We Remember

The sun rises on the Oklahoma City National Memorial in downtown Oklahoma City. April 19, 1995 marks the 20th anniversary of the bombing of the Alfred P. Murrah Federal Building, which took the lives of 168 people. (Photo by Alan Chapman)

By Traci Chapman
Contributing Writer

It’s been 20 years, but the memory of that morning – a day that started like any other and ended with loss and destruction – is as brilliant, as vibrant as it was then.

“It’s still almost impossible to believe that a day like that could start out so normally – I mean there was no premonition, no feeling, no inkling of what was going to happen,” Melva Noakes said. “That was something that always surprised me.”

It was April 19, 1995. The perfect sunny day didn’t last long; at 9:01 a.m., a truck packed with fertilizer would explode just yards from the America’s Kids Day Care, housed on the second floor of the Alfred P. Murrah Federal Building. It was a daycare center taken over by Noakes and her staff less than a month before the bombing.

“It was just so surreal, really – we had gotten the contract in the federal building, and we were so excited to have the opportunity,” Noakes said. “Then, it was just gone – just like that.”

Noakes’ journey to that dark place was one that ironically, until that day, was full of joy and light. It was a life centered around caring for children, first as a foster parent with her husband, Warren, and then as a daycare operator, beginning in about 1978 with the opening of Noakes’ Christian Day Care. By 1994, the couple owned and operated six centers.

“It was just always what I felt I was meant to do, it was something I loved so much,” Noakes said. “I loved knowing that I could make a difference in the lives of these little ones.”

That was what led Noakes to the Murrah building and a contract with the General Services Administration, the federal agency that handles building maintenance and similar issues. The Murrah building’s previous daycare operator had issues with the Department of Health. Facing numerous citations for a variety of problems, it closed – leaving an opening for someone who wanted to step in with a new facility. Noakes said the moment she and director Dana Cooper stepped into the center, they both knew it was the perfect opportunity.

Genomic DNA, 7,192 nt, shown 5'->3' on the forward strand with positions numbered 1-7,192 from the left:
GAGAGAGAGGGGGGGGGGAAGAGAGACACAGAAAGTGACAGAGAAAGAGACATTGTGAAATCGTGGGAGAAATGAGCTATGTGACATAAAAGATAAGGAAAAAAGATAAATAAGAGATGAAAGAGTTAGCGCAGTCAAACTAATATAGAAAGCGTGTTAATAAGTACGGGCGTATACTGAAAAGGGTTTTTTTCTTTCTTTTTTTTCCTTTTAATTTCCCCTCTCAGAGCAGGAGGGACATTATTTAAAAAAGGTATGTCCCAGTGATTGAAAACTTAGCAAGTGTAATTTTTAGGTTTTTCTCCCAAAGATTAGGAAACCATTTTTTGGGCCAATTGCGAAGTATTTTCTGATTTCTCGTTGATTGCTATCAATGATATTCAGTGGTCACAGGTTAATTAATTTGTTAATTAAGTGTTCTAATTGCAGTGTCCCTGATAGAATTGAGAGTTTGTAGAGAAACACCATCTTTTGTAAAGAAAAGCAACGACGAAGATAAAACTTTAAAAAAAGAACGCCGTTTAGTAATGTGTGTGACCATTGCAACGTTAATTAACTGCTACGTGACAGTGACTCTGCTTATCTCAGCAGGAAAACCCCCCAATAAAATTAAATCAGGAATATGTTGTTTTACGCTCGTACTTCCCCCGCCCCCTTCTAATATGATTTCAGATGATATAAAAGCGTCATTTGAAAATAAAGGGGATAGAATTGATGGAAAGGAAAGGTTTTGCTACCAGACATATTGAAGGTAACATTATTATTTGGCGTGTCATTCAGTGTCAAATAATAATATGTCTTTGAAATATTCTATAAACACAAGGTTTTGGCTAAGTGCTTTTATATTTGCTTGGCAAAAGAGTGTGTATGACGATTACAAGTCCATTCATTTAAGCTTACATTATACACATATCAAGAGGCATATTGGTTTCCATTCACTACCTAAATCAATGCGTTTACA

“Dana was so excited, she had so many ideas, and she had made such an impact on our other centers that I knew it would be an excellent addition,” Noakes said.

And it was everything they had wished for, Noakes said. The building catered to parents who worked nearby, many who came over to the center for lunch with their children. The daycare’s large glass windows lining 5th Street were perfect for the babies’ cribs, where they could look up at the clouds. All of the children loved standing at the windows looking at the world go by, she said.
“People would deliberately go by that way so they could wave at the children – UPS delivery men, business people, I loved coming around the corner to park and seeing them there, all waving at me,” Noakes said.

Cooper, 24, had left her mark on all of Noakes’ centers. The daughter of a teacher, Cooper planned to pursue that career herself, and had fallen naturally into the role of center director, as well and friend and confidante to her boss, Noakes said.

“She was just one of those people who had a sparkle about them – she was so positive, so joyful,” she said.

The afternoon of the bombing, Noakes and Cooper were planning to fly to San Francisco for a conference. Noakes was in the Choctaw center a little before 9 a.m., when she spoke to Cooper for the last time. In addition to the center’s director, Wanda Howell, 34, and 42-year-old Brenda Daniels were having a regular day with 21 children. Scott Williams, a Fleming Foods salesman, had just arrived with a delivery, Cooper told her.

“It was one of those regular, routine conversations,” Noakes said. “I was preparing the payroll and having some printer issues, and we just chatted a bit about the day and how we were looking forward to the trip.”

That trip would never happen, as it turned out. Just a few minutes after hanging up the phone, Noakes and her staff in Choctaw heard and felt the explosion. Although they could see smoke, it was unclear what had happened and exactly where – and the rumors and speculation immediately began to circulate.

“It was a gas leak, it was one of the federal buildings, there was just so much unknown,” Noakes said. “I spoke to my daughter and said there were a lot of buildings downtown, it didn’t mean it was ours – but we headed down there right away.
“The closer we got, the more sick I began to feel,” she said.

It was pandemonium as emergency workers converged on the scene and injured people began to emerge, Noakes said. While she came across a group of children from the YMCA daycare center, the people she was looking for – Dana and the others – were nowhere to be found.